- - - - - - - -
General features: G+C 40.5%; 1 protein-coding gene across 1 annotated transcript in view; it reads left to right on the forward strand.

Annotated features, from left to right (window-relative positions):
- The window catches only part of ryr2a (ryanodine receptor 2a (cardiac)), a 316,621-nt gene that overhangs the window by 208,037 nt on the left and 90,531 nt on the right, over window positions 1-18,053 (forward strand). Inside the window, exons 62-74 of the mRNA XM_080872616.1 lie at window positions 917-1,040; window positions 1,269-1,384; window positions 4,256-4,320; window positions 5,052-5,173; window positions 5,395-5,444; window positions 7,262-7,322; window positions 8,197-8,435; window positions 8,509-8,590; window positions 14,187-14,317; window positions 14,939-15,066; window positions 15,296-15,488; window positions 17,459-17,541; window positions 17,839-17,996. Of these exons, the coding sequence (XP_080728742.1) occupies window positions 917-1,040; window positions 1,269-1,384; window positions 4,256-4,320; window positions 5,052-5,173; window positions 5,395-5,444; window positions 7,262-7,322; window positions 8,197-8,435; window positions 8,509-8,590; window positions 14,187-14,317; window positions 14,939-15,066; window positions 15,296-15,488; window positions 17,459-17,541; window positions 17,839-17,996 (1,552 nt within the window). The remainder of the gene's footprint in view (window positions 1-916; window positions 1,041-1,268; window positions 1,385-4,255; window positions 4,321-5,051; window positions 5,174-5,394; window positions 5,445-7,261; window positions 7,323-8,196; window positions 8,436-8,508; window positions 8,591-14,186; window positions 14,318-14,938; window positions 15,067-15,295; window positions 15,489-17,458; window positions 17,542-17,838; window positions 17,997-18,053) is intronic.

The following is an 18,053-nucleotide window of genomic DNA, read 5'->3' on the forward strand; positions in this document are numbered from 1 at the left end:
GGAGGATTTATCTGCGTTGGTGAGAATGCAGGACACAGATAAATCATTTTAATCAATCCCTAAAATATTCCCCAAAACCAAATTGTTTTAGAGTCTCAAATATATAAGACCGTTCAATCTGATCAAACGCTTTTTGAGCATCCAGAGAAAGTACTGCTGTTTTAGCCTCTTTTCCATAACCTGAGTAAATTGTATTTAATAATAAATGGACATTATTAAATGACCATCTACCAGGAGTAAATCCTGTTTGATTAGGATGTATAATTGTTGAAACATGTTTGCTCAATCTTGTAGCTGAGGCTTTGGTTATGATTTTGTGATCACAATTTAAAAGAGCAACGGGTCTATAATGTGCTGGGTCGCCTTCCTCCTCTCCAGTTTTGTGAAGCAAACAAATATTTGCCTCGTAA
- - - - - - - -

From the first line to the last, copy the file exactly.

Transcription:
General features: G+C 40.5%; 1 protein-coding gene across 1 annotated transcript in view; it reads left to right on the forward strand.

Annotated features, from left to right (window-relative positions):
- The window catches only part of ryr2a (ryanodine receptor 2a (cardiac)), a 316,621-nt gene that overhangs the window by 208,037 nt on the left and 90,531 nt on the right, over window positions 1-18,053 (forward strand). Inside the window, exons 62-74 of the mRNA XM_080872616.1 lie at window positions 917-1,040; window positions 1,269-1,384; window positions 4,256-4,320; window positions 5,052-5,173; window positions 5,395-5,444; window positions 7,262-7,322; window positions 8,197-8,435; window positions 8,509-8,590; window positions 14,187-14,317; window positions 14,939-15,066; window positions 15,296-15,488; window positions 17,459-17,541; window positions 17,839-17,996. Of these exons, the coding sequence (XP_080728742.1) occupies window positions 917-1,040; window positions 1,269-1,384; window positions 4,256-4,320; window positions 5,052-5,173; window positions 5,395-5,444; window positions 7,262-7,322; window positions 8,197-8,435; window positions 8,509-8,590; window positions 14,187-14,317; window positions 14,939-15,066; window positions 15,296-15,488; window positions 17,459-17,541; window positions 17,839-17,996 (1,552 nt within the window). The remainder of the gene's footprint in view (window positions 1-916; window positions 1,041-1,268; window positions 1,385-4,255; window positions 4,321-5,051; window positions 5,174-5,394; window positions 5,445-7,261; window positions 7,323-8,196; window positions 8,436-8,508; window positions 8,591-14,186; window positions 14,318-14,938; window positions 15,067-15,295; window positions 15,489-17,458; window positions 17,542-17,838; window positions 17,997-18,053) is intronic.

The following is an 18,053-nucleotide window of genomic DNA, read 5'->3' on the forward strand; positions in this document are numbered from 1 at the left end:
GGAGGATTTATCTGCGTTGGTGAGAATGCAGGACACAGATAAATCATTTTAATCAATCCCTAAAATATTCCCCAAAACCAAATTGTTTTAGAGTCTCAAATATATAAGACCGTTCAATCTGATCAAACGCTTTTTGAGCATCCAGAGAAAGTACTGCTGTTTTAGCCTCTTTTCCATAACCTGAGTAAATTGTATTTAATAATAAATGGACATTATTAAATGACCATCTACCAGGAGTAAATCCTGTTTGATTAGGATGTATAATTGTTGAAACATGTTTGCTCAATCTTGTAGCTGAGGCTTTGGTTATGATTTTGTGATCACAATTTAAAAGAGCAACGGGTCTATAATGTGCTGGGTCGCCTTCCTCCTCTCCAGTTTTGTGAAGCAAACAAATATTTGCCTCGTAA